The sergeant in charge of a line-up is meant to be independent of the officers investigating the case. A complaint to that sergeant should be made, and recorded, where those on the line-up are not of similar age, height, general appearance or class as the suspected person. Participants in line-ups are advised to make written notes of all aspects of the process as soon as possible afterwards.

The failure of a witness to identify a suspect in a line-up can be relied upon in asserting innocence to a court. If a suspect is identified, a challenge to the conduct of the line-up can still be made. This will be easier to do if a complaint was made and recorded at the time.

The High Court has taken the view that an identification parade, rather than photographic identification, is a much fairer procedure for the accused. This is because the identification is in the presence of the suspect who can observe for themselves if any unfair procedures or techniques have been adopted.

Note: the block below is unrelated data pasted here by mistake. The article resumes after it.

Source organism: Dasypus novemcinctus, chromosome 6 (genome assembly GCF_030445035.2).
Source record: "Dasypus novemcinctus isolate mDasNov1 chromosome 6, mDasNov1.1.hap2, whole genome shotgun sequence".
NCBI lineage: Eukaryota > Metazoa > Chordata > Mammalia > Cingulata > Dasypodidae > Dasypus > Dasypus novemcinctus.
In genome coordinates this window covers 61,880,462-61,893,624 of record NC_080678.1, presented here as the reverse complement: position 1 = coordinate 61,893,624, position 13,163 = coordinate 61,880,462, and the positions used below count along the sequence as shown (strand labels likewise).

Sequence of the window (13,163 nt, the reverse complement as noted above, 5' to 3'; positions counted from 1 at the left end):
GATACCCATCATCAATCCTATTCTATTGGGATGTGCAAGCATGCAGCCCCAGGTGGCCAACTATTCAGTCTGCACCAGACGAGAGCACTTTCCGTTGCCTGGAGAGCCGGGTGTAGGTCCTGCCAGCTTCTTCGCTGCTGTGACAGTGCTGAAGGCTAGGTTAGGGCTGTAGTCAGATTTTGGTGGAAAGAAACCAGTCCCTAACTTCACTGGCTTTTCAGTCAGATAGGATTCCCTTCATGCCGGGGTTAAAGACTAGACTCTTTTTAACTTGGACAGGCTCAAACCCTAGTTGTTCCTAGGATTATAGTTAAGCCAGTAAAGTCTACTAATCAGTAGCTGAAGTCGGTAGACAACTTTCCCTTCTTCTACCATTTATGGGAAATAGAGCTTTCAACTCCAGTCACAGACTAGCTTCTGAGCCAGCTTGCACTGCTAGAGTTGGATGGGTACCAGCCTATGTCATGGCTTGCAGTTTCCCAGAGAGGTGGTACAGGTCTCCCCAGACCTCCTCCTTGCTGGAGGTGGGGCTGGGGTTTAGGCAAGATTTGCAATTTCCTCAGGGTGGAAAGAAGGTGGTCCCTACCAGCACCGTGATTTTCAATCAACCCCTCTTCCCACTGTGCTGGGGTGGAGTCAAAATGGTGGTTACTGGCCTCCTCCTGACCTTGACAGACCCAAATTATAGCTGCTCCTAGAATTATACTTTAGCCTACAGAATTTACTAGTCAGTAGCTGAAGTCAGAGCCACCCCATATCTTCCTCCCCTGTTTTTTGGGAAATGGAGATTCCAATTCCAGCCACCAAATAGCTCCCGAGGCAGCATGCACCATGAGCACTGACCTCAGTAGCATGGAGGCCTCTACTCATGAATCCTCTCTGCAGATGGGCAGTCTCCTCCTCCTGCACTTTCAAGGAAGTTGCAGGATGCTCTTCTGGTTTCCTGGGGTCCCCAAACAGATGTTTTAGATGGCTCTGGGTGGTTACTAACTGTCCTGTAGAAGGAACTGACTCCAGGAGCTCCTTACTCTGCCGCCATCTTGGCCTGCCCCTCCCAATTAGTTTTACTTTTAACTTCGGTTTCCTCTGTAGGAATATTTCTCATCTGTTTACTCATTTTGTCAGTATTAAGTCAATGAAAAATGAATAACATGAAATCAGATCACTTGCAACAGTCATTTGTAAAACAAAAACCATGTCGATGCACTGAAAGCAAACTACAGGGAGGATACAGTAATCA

Identification parades tend not to highlight the position of the accused as a ‘suspect’ if the people in the parade are of similar age, sex and height and so on. Whereas, a suspect is not present when an identification is made from photographs which are produced from police records and the existence of a photograph in police records may suggest a propensity to commit offences of the kind in question.

A warning is to be given by a trial judge to a jury in relation to identification evidence in every case where such evidence represents any significant part of the proof of guilt of an offence.